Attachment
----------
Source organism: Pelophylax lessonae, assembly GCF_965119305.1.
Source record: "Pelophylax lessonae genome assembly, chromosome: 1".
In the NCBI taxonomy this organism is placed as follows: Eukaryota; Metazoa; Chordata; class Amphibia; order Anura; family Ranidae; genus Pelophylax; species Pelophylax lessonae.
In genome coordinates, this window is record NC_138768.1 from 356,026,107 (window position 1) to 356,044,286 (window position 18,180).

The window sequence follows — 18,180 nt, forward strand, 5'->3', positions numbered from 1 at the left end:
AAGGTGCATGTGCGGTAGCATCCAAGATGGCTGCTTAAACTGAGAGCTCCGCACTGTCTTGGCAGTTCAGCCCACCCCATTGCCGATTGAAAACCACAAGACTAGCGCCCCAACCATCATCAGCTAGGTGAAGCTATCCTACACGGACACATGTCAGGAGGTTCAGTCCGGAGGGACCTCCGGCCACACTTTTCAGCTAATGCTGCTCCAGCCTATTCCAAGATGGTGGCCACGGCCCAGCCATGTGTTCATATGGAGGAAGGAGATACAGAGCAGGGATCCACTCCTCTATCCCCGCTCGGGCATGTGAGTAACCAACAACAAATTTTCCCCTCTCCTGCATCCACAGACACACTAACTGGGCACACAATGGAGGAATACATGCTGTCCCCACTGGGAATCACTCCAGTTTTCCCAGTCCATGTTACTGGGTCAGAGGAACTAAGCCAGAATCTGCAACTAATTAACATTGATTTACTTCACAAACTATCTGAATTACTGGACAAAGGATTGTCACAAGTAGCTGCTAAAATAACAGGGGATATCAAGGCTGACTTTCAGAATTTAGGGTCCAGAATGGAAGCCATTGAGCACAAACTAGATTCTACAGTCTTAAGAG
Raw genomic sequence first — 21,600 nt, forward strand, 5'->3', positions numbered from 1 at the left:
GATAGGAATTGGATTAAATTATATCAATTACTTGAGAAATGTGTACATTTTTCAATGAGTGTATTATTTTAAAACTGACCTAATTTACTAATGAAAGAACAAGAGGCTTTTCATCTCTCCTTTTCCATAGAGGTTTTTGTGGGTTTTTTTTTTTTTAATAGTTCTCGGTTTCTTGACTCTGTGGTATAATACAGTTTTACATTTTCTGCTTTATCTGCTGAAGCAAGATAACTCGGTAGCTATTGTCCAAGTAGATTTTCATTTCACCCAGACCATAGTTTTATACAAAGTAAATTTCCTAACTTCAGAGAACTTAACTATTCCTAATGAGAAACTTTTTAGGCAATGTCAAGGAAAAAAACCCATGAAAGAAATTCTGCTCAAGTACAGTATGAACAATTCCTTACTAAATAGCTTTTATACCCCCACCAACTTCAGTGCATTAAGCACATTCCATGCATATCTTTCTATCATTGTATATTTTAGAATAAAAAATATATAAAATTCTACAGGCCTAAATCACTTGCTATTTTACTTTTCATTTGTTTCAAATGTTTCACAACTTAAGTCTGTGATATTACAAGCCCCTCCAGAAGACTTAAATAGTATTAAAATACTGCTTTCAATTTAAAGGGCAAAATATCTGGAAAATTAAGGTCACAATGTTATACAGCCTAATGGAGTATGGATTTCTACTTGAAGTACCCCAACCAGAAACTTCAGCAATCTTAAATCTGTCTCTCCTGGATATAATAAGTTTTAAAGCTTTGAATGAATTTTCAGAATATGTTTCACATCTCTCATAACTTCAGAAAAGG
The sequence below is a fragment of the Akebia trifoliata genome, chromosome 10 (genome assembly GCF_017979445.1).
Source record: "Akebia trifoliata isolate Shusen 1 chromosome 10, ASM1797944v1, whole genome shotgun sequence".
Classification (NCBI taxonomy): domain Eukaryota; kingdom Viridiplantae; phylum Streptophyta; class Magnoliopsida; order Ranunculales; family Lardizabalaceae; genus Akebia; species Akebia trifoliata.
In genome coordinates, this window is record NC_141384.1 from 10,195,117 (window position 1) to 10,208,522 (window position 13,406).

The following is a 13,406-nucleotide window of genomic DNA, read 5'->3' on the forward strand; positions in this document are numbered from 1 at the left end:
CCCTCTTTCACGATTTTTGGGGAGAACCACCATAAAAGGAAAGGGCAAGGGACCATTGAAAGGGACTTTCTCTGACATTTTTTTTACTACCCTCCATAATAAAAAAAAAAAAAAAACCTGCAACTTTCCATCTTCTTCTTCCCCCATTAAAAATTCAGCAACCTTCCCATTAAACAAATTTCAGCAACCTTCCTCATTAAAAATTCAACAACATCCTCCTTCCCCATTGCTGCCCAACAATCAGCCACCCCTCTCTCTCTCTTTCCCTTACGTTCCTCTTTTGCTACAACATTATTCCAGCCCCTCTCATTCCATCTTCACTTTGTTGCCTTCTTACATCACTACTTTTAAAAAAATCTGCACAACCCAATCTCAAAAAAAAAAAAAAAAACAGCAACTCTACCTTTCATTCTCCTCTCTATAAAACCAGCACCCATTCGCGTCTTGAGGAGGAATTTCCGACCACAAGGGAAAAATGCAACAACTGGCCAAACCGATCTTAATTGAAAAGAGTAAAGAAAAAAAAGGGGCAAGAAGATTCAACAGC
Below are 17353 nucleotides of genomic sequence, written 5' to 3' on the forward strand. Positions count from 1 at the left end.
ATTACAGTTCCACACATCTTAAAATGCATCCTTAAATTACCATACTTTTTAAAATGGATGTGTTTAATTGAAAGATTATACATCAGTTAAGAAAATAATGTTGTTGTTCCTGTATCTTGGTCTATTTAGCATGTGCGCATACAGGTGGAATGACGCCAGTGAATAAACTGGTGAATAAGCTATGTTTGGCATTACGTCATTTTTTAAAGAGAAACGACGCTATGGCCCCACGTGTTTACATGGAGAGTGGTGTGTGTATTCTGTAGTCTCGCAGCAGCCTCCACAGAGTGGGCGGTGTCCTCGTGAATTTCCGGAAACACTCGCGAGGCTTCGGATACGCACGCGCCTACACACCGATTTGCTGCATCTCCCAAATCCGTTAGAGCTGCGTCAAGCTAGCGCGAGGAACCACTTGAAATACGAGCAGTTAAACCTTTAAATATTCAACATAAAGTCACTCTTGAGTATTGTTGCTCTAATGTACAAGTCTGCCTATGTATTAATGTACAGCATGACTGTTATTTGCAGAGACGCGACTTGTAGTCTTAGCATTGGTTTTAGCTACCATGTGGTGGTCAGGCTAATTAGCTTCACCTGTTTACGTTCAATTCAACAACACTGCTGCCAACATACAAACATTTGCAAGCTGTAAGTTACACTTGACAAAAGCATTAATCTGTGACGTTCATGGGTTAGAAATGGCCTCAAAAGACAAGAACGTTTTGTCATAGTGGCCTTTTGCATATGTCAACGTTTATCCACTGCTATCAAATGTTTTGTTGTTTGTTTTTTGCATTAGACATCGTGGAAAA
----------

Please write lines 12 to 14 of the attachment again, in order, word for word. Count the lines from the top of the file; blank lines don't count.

In genome coordinates, this window is record NC_141384.1 from 10,195,117 (window position 1) to 10,208,522 (window position 13,406).

The following is a 13,406-nucleotide window of genomic DNA, read 5'->3' on the forward strand; positions in this document are numbered from 1 at the left end:
CCCTCTTTCACGATTTTTGGGGAGAACCACCATAAAAGGAAAGGGCAAGGGACCATTGAAAGGGACTTTCTCTGACATTTTTTTTACTACCCTCCATAATAAAAAAAAAAAAAAAACCTGCAACTTTCCATCTTCTTCTTCCCCCATTAAAAATTCAGCAACCTTCCCATTAAACAAATTTCAGCAACCTTCCTCATTAAAAATTCAACAACATCCTCCTTCCCCATTGCTGCCCAACAATCAGCCACCCCTCTCTCTCTCTTTCCCTTACGTTCCTCTTTTGCTACAACATTATTCCAGCCCCTCTCATTCCATCTTCACTTTGTTGCCTTCTTACATCACTACTTTTAAAAAAATCTGCACAACCCAATCTCAAAAAAAAAAAAAAAAACAGCAACTCTACCTTTCATTCTCCTCTCTATAAAACCAGCACCCATTCGCGTCTTGAGGAGGAATTTCCGACCACAAGGGAAAAATGCAACAACTGGCCAAACCGATCTTAATTGAAAAGAGTAAAGAAAAAAAAGGGGCAAGAAGATTCAACAGC